McGowan says the Blazers are on pace for increased sponsorship dollars, too, in part because of what he calls a “unique” partnership between the club and area businesses.
“It’s an area I’ve been pleasantly surprised with since I’ve gotten here,” he says. “The relationship with our sponsors is something I’ve never seen in my jobs in professional sports. A lot of times, those relationships are transactional. Here, we have relationships with the key people who own the companies that are sponsoring our team. Some of them have been partners for 15, 20, 22 years, and we consider them part of our organization.”
The Blazers’ ambassador program — enlisting the likes of Bill Schonely, Jerome Kersey, Dale Schlueter and Harry Glickman to make appearances on the behalf of the organization — has been a big part of that, McGowan says. The indefatigable Schonely, 84, recently was signed to a three-year extension to continue pressing flesh and spreading goodwill in the community.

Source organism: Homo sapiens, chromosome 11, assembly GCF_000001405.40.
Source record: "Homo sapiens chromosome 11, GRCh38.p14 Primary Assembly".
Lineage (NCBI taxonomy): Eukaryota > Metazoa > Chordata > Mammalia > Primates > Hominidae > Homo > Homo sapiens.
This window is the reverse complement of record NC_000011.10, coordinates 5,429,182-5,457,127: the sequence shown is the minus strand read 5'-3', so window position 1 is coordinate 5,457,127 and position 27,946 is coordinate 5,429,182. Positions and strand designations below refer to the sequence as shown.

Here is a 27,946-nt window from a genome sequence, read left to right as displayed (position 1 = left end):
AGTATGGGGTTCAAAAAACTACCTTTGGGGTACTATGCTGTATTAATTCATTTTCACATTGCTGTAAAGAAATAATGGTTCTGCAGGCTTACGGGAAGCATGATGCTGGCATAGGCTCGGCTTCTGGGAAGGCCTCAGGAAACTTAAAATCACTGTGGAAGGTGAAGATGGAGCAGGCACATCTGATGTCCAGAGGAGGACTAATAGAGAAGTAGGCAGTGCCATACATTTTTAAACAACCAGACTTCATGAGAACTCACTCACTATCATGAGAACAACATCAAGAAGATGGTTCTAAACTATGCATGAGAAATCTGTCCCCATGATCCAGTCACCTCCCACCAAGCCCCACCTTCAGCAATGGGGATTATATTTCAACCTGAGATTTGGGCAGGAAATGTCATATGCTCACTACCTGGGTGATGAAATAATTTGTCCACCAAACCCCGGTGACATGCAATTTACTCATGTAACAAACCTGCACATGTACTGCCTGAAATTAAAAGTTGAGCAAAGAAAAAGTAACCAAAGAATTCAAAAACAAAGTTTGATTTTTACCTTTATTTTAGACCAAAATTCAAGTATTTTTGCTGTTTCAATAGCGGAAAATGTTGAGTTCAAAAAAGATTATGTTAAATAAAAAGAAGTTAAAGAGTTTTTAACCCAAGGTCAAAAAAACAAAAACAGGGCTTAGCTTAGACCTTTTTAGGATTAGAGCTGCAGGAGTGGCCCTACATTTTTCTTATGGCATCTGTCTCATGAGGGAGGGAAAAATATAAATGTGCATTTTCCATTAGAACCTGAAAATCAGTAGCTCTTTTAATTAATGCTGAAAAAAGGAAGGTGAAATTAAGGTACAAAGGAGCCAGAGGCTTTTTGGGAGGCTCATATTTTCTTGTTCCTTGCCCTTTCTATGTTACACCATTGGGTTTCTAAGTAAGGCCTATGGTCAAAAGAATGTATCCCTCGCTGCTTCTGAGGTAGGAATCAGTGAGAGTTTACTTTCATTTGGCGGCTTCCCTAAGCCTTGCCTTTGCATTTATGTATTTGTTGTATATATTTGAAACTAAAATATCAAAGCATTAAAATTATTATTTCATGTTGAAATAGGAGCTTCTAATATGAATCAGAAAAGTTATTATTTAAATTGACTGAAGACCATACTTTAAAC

A major project for McGowan in recent months has been seeking a naming rights sponsor for the Rose Garden — which, incidentally, is unlikely to carry the “Rose Garden” moniker when a deal is reached. Businesses want the most bang for their buck, and if the Rose Garden is part of the name, that’s what fans will call it.
The Blazers have had talks with 250 companies about naming rights over the past six months and are in more serious negotiations with at least one business with local ties.
“It’s an organizational priority,” McGowan says. “It’s my goal to have it done before the start of the season. For Paul and me, doing a deal isn’t the goal here. Doing the right deal is. I’m not going to do a bad deal, a deal with a brand that we don’t align with, that isn’t stable. It has to be with the right company. We don’t have to do it, but it’s too good of an opportunity to not do.”
A naming rights contract will reap millions. The New York Mets have the most lucrative deal in pro sports, a 20-year, $400-million pact for Citi Field. In the NBA, the Brooklyn Nets get $10 million a year over 20 years for Barclays Center. More comparable to the Blazers are Memphis (22 years, $90 million), San Antonio (20 years, $41 million), Philadelphia (29 years, $40 million) and Orlando (10 years, $40 million).
“They’re all over the map, from five years to indefinite,” McGowan says of the length of naming rights deals. “For us, I’d suggest it be a 10-year deal. Ten years would be great.”